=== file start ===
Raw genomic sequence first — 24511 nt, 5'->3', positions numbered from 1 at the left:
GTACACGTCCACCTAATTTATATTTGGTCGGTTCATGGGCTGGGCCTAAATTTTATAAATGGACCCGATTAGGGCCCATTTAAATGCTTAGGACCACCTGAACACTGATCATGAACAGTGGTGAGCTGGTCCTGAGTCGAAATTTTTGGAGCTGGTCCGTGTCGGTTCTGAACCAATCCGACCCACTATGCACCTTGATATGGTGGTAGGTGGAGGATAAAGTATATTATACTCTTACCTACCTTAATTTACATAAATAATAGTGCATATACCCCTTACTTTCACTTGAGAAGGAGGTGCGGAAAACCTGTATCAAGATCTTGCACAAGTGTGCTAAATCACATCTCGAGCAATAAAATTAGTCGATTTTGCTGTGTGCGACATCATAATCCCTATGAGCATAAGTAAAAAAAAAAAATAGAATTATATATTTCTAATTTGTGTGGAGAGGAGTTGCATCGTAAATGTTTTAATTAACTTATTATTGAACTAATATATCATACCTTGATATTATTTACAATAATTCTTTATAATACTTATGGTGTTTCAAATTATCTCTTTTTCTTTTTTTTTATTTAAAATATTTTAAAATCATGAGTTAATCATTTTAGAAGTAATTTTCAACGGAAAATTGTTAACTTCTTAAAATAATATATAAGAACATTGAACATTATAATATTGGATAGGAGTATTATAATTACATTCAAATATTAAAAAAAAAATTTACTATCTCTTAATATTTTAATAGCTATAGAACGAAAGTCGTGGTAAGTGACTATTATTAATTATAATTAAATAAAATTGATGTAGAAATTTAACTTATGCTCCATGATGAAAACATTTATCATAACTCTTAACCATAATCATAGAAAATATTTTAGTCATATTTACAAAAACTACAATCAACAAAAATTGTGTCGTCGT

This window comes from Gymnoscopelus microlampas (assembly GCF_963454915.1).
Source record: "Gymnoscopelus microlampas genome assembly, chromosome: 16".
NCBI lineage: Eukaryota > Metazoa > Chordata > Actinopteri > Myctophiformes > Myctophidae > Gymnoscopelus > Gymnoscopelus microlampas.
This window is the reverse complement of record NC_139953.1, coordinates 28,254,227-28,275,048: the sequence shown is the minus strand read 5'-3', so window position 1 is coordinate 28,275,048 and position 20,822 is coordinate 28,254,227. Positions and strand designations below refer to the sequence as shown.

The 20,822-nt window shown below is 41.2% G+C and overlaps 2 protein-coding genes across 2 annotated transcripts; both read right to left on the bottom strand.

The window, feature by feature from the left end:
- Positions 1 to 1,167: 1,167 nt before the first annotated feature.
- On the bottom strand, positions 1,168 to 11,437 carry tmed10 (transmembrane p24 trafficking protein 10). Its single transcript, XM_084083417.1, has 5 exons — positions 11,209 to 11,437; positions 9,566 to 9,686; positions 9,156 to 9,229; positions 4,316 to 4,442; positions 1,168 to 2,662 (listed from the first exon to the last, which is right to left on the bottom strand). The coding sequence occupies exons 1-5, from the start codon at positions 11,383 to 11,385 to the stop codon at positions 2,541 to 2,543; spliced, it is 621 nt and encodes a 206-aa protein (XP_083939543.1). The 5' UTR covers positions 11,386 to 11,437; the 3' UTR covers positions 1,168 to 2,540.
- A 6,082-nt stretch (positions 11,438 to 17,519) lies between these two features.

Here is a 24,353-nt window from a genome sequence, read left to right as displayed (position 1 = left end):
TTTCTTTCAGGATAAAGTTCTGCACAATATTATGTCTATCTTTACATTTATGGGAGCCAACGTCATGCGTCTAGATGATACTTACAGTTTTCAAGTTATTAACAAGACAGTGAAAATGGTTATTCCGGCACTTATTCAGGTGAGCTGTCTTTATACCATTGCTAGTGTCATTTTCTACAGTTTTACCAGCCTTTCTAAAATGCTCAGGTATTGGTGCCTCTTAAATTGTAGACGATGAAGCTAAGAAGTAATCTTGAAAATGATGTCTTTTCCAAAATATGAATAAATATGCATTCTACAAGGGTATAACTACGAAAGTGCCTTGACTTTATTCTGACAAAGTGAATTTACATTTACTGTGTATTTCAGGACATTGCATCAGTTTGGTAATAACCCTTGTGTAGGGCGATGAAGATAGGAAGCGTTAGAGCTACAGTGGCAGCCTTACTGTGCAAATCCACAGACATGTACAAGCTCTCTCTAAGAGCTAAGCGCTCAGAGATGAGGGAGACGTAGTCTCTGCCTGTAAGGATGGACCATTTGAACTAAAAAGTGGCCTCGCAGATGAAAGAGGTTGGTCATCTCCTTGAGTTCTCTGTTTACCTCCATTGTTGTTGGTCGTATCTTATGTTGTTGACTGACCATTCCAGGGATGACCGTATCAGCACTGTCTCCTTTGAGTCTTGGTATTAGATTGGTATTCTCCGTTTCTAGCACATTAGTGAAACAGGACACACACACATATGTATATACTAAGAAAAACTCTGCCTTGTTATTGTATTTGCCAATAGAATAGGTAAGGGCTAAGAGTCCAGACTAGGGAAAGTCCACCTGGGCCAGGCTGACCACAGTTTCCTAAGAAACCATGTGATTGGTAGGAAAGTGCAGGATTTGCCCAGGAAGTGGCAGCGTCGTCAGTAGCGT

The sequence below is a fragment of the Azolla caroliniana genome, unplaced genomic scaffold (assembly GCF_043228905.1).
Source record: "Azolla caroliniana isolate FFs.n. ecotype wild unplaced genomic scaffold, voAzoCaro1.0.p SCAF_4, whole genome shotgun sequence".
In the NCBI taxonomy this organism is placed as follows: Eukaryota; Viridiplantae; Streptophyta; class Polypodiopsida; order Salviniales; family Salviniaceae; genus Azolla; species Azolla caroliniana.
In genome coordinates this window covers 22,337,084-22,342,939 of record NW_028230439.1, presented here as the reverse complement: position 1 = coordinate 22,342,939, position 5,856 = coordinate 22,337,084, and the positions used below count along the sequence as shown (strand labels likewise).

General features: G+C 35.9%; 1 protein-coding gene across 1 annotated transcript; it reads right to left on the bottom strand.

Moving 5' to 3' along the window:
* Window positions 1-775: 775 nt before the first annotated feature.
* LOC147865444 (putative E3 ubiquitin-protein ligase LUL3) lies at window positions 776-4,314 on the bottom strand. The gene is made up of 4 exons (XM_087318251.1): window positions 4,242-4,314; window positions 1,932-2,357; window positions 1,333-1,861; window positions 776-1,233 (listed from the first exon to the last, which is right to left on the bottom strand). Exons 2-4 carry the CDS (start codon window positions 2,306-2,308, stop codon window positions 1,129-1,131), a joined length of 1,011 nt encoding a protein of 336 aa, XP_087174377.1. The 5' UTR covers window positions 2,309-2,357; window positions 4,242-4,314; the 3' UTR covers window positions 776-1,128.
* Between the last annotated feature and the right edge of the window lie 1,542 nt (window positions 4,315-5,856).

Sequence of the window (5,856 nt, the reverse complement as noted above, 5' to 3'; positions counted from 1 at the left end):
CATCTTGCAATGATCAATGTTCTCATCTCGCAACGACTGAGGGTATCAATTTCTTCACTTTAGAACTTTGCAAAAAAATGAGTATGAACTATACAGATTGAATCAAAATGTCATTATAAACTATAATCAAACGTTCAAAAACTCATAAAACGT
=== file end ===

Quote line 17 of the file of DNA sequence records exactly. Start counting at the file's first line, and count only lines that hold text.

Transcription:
In genome coordinates this window covers 22,337,084-22,342,939 of record NW_028230439.1, presented here as the reverse complement: position 1 = coordinate 22,342,939, position 5,856 = coordinate 22,337,084, and the positions used below count along the sequence as shown (strand labels likewise).